I return again to the matter of the basic pension. Even the promised £2 a week increase, to be put in place possibly next year, will not compensate for the amount that pensioners have lost. As we know--the figures have been quoted often enough--a single

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pensioner would now be receiving approximately £97 a week. The MIG is now set at £78. Many pensioners who just fail to qualify for the MIG nevertheless are not at all well off. Everyone, including the tiny minority of very well-off pensioners, will have paid for their pensions.

That is what angers so many pensioners. They are the generation who went through the last world war. They believed that with the introduction of the welfare state they were helping to build a society where people would not be neglected, isolated and impoverished in old age. They resent being told that they are well off when their occupational pension is of the order of £7,000 a year, which is about average, and declining in value relative to earnings, without any improvement worth mentioning in the basic state pension.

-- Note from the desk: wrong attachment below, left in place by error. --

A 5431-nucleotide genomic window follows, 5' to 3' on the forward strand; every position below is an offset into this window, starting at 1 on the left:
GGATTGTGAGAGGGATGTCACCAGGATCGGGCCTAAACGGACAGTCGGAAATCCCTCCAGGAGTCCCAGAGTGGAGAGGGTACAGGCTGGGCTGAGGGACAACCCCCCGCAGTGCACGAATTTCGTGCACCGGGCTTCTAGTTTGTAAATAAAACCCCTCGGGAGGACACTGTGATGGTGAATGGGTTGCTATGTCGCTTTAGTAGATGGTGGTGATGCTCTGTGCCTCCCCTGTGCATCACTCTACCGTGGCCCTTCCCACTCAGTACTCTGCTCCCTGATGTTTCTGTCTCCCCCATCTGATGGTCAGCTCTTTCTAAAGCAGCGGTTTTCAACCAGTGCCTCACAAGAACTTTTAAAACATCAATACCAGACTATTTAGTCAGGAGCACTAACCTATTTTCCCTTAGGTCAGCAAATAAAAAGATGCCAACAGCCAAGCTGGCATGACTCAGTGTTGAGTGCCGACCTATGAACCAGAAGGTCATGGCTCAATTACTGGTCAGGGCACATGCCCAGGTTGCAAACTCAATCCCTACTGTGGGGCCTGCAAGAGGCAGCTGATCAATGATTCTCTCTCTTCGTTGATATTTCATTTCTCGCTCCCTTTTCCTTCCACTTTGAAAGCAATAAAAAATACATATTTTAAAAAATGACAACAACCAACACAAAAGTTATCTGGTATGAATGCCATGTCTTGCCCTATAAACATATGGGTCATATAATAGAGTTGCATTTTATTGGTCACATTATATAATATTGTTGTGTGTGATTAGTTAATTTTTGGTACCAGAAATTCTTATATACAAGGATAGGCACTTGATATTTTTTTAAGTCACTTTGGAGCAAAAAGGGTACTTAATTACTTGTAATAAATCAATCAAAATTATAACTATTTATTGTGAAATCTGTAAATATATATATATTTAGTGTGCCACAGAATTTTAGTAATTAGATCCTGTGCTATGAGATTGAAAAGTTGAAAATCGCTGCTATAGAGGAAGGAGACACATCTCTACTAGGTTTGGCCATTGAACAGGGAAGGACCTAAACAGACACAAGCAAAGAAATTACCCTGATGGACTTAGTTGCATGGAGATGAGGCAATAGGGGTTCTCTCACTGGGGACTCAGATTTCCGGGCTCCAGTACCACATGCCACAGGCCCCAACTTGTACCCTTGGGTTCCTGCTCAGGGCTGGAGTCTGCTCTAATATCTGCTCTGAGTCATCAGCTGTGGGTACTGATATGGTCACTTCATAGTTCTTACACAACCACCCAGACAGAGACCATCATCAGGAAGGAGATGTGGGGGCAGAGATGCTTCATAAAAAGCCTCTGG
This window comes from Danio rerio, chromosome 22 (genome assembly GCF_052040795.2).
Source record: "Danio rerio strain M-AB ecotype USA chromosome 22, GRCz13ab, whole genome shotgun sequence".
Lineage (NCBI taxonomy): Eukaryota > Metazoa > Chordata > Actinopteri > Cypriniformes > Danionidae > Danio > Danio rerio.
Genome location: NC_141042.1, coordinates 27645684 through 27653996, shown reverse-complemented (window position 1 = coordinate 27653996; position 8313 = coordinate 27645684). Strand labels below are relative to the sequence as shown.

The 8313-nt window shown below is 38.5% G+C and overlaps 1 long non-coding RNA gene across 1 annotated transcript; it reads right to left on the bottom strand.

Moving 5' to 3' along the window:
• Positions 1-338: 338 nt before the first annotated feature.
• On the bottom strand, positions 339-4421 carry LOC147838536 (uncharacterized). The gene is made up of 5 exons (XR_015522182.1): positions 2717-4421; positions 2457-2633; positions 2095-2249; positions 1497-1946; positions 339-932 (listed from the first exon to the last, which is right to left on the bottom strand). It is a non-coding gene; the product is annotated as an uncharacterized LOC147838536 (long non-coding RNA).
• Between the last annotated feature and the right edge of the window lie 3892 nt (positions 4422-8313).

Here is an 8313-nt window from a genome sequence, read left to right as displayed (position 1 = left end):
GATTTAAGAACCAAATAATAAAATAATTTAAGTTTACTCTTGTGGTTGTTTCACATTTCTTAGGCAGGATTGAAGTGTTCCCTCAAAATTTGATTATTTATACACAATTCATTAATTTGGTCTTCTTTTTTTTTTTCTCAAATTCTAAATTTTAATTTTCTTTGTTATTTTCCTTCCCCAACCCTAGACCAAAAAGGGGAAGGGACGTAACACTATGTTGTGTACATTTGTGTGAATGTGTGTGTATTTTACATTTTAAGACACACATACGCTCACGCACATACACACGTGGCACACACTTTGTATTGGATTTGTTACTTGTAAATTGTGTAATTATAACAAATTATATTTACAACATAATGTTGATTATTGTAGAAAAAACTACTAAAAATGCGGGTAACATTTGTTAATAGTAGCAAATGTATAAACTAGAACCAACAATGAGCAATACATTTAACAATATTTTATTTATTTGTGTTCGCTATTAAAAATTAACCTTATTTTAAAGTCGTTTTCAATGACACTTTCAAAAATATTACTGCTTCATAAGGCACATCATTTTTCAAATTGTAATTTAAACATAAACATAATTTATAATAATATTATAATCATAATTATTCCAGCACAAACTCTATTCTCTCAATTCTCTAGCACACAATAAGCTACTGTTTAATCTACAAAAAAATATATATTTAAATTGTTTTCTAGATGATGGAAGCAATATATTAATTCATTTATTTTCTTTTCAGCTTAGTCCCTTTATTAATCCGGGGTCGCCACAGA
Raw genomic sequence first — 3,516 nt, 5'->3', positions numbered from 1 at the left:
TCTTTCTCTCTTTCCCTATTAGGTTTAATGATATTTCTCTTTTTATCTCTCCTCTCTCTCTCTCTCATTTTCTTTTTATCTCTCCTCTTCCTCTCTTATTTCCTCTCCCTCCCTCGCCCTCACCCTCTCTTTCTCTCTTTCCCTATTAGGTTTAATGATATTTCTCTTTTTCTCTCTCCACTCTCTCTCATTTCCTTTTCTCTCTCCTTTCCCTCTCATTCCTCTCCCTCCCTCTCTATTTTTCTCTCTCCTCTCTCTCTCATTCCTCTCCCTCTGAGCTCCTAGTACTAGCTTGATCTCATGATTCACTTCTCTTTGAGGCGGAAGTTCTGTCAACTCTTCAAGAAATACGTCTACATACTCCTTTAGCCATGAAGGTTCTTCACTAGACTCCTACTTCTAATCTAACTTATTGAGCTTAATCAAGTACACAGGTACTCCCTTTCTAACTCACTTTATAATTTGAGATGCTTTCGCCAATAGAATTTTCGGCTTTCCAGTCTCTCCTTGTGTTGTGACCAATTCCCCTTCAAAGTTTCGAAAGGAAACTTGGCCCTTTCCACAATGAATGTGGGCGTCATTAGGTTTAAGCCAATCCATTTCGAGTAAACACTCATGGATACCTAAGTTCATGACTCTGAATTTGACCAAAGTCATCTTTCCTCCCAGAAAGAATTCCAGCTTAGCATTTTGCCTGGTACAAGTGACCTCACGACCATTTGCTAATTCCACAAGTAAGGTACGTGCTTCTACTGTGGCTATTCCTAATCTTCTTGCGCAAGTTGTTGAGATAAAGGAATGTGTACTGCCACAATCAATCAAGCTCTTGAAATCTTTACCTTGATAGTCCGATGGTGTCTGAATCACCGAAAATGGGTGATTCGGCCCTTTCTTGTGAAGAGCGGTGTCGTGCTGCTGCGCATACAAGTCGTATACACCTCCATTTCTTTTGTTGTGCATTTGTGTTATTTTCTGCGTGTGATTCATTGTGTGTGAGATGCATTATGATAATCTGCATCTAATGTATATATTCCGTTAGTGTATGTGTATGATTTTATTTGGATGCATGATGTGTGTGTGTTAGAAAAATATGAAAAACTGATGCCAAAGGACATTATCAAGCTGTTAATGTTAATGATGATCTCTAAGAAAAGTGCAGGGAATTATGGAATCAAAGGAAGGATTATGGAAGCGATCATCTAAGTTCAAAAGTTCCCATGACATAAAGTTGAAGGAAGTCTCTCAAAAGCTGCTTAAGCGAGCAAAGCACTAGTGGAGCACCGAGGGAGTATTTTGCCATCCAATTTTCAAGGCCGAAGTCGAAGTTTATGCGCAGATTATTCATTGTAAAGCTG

The genuinely rich, for whom the basic state pension is just so much small change, will be taxed anyway. There is a wealth of information available about poverty among pensioners, and even the Government admit that that is the case, otherwise there would be no point in paying everyone the fuel allowance. Incidentally, that is paid to everyone and it is not means tested.

Further, the MIG will be indexed to earnings rather than prices, although that, of course, is to be means tested. It would be so much simpler if the Government would return to original Labour policy and increase the basic state pension in line with my amendment. There would be a saving in benefits and means testing, which, as we know, is difficult and expensive to administer. The older generation, which deserves better, would cease to feel resentful and excluded. I beg to move.

9.15 p.m.

Baroness Castle of Blackburn: My Amendment No. 133 has the same aim as that of Lady Turner, although it is worded slightly differently. The purpose behind our endless, continuous and continuing campaign to secure the restoration of the earnings link for the uprating of the basic state pension is based on our belief that in a civilised society no section of the community should have to depend on means-testing. The Government talk about social inclusion. What could be more divisive than to say, "Oh, we are going to be kind to the poorest pensioners. Now, madam, you're the poorest; you're all right"? People do not like to be classified as those who need handouts from the taxpayer.